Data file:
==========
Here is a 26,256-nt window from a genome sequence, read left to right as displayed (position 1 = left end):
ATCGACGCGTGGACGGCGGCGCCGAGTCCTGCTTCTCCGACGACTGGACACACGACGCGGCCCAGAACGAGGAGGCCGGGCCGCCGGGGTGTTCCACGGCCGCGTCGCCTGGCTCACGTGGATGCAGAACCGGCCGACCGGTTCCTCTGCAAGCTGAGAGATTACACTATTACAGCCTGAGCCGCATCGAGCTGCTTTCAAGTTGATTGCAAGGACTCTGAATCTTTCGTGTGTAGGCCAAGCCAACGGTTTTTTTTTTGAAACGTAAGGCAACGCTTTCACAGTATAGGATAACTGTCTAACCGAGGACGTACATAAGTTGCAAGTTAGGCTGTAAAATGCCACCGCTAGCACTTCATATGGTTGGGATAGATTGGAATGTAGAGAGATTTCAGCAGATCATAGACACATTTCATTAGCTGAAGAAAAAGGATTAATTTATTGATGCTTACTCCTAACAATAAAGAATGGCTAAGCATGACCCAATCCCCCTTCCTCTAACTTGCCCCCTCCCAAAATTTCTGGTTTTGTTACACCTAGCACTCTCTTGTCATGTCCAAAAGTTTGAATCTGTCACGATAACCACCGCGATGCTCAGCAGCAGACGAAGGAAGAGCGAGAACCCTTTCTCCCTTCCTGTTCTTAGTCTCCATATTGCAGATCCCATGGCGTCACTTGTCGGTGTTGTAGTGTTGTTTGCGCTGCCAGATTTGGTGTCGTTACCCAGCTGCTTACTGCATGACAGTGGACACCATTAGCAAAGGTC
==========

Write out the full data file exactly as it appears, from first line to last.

Here is a 26,256-nt window from a genome sequence, read left to right as displayed (position 1 = left end):
ATCGACGCGTGGACGGCGGCGCCGAGTCCTGCTTCTCCGACGACTGGACACACGACGCGGCCCAGAACGAGGAGGCCGGGCCGCCGGGGTGTTCCACGGCCGCGTCGCCTGGCTCACGTGGATGCAGAACCGGCCGACCGGTTCCTCTGCAAGCTGAGAGATTACACTATTACAGCCTGAGCCGCATCGAGCTGCTTTCAAGTTGATTGCAAGGACTCTGAATCTTTCGTGTGTAGGCCAAGCCAACGGTTTTTTTTTTGAAACGTAAGGCAACGCTTTCACAGTATAGGATAACTGTCTAACCGAGGACGTACATAAGTTGCAAGTTAGGCTGTAAAATGCCACCGCTAGCACTTCATATGGTTGGGATAGATTGGAATGTAGAGAGATTTCAGCAGATCATAGACACATTTCATTAGCTGAAGAAAAAGGATTAATTTATTGATGCTTACTCCTAACAATAAAGAATGGCTAAGCATGACCCAATCCCCCTTCCTCTAACTTGCCCCCTCCCAAAATTTCTGGTTTTGTTACACCTAGCACTCTCTTGTCATGTCCAAAAGTTTGAATCTGTCACGATAACCACCGCGATGCTCAGCAGCAGACGAAGGAAGAGCGAGAACCCTTTCTCCCTTCCTGTTCTTAGTCTCCATATTGCAGATCCCATGGCGTCACTTGTCGGTGTTGTAGTGTTGTTTGCGCTGCCAGATTTGGTGTCGTTACCCAGCTGCTTACTGCATGACAGTGGACACCATTAGCAAAGGTC